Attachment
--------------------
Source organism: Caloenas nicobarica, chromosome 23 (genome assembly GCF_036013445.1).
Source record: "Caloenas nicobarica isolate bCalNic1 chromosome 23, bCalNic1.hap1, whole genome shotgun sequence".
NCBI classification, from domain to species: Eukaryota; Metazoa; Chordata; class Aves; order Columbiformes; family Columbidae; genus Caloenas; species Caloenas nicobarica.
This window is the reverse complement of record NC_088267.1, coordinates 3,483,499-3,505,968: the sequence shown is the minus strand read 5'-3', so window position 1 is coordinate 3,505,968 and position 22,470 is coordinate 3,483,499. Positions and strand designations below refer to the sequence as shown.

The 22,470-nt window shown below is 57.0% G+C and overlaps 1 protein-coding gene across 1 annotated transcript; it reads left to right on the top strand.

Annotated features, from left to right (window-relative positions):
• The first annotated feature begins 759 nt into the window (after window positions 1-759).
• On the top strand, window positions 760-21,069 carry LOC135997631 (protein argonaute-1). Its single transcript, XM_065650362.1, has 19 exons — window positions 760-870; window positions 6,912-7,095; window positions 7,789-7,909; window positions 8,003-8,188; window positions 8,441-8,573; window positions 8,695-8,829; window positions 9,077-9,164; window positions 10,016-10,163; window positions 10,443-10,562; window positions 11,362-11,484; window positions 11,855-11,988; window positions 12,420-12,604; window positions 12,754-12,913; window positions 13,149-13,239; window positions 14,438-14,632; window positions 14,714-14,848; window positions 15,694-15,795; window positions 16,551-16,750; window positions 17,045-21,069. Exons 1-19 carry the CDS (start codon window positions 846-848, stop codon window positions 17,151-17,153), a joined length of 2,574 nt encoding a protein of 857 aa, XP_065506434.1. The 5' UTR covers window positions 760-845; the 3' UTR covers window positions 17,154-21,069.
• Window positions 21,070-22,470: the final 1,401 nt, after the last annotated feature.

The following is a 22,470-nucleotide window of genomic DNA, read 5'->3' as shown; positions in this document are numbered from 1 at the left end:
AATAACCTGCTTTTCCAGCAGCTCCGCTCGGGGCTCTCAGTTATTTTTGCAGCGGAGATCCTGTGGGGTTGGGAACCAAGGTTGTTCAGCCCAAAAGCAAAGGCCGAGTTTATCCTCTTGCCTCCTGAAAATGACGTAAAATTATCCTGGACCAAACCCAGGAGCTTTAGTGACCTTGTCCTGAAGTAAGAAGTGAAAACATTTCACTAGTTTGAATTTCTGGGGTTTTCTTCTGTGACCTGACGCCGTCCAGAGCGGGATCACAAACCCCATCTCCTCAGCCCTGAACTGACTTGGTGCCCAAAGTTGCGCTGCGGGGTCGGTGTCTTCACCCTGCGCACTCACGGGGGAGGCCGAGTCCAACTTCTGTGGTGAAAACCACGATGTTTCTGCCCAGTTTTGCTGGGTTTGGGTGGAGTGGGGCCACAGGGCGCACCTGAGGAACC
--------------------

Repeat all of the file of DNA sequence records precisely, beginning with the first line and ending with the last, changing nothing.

Source organism: Caloenas nicobarica, chromosome 23 (genome assembly GCF_036013445.1).
Source record: "Caloenas nicobarica isolate bCalNic1 chromosome 23, bCalNic1.hap1, whole genome shotgun sequence".
NCBI classification, from domain to species: Eukaryota; Metazoa; Chordata; class Aves; order Columbiformes; family Columbidae; genus Caloenas; species Caloenas nicobarica.
This window is the reverse complement of record NC_088267.1, coordinates 3,483,499-3,505,968: the sequence shown is the minus strand read 5'-3', so window position 1 is coordinate 3,505,968 and position 22,470 is coordinate 3,483,499. Positions and strand designations below refer to the sequence as shown.

The 22,470-nt window shown below is 57.0% G+C and overlaps 1 protein-coding gene across 1 annotated transcript; it reads left to right on the top strand.

Annotated features, from left to right (window-relative positions):
• The first annotated feature begins 759 nt into the window (after window positions 1-759).
• On the top strand, window positions 760-21,069 carry LOC135997631 (protein argonaute-1). Its single transcript, XM_065650362.1, has 19 exons — window positions 760-870; window positions 6,912-7,095; window positions 7,789-7,909; window positions 8,003-8,188; window positions 8,441-8,573; window positions 8,695-8,829; window positions 9,077-9,164; window positions 10,016-10,163; window positions 10,443-10,562; window positions 11,362-11,484; window positions 11,855-11,988; window positions 12,420-12,604; window positions 12,754-12,913; window positions 13,149-13,239; window positions 14,438-14,632; window positions 14,714-14,848; window positions 15,694-15,795; window positions 16,551-16,750; window positions 17,045-21,069. Exons 1-19 carry the CDS (start codon window positions 846-848, stop codon window positions 17,151-17,153), a joined length of 2,574 nt encoding a protein of 857 aa, XP_065506434.1. The 5' UTR covers window positions 760-845; the 3' UTR covers window positions 17,154-21,069.
• Window positions 21,070-22,470: the final 1,401 nt, after the last annotated feature.

The following is a 22,470-nucleotide window of genomic DNA, read 5'->3' as shown; positions in this document are numbered from 1 at the left end:
AATAACCTGCTTTTCCAGCAGCTCCGCTCGGGGCTCTCAGTTATTTTTGCAGCGGAGATCCTGTGGGGTTGGGAACCAAGGTTGTTCAGCCCAAAAGCAAAGGCCGAGTTTATCCTCTTGCCTCCTGAAAATGACGTAAAATTATCCTGGACCAAACCCAGGAGCTTTAGTGACCTTGTCCTGAAGTAAGAAGTGAAAACATTTCACTAGTTTGAATTTCTGGGGTTTTCTTCTGTGACCTGACGCCGTCCAGAGCGGGATCACAAACCCCATCTCCTCAGCCCTGAACTGACTTGGTGCCCAAAGTTGCGCTGCGGGGTCGGTGTCTTCACCCTGCGCACTCACGGGGGAGGCCGAGTCCAACTTCTGTGGTGAAAACCACGATGTTTCTGCCCAGTTTTGCTGGGTTTGGGTGGAGTGGGGCCACAGGGCGCACCTGAGGAACC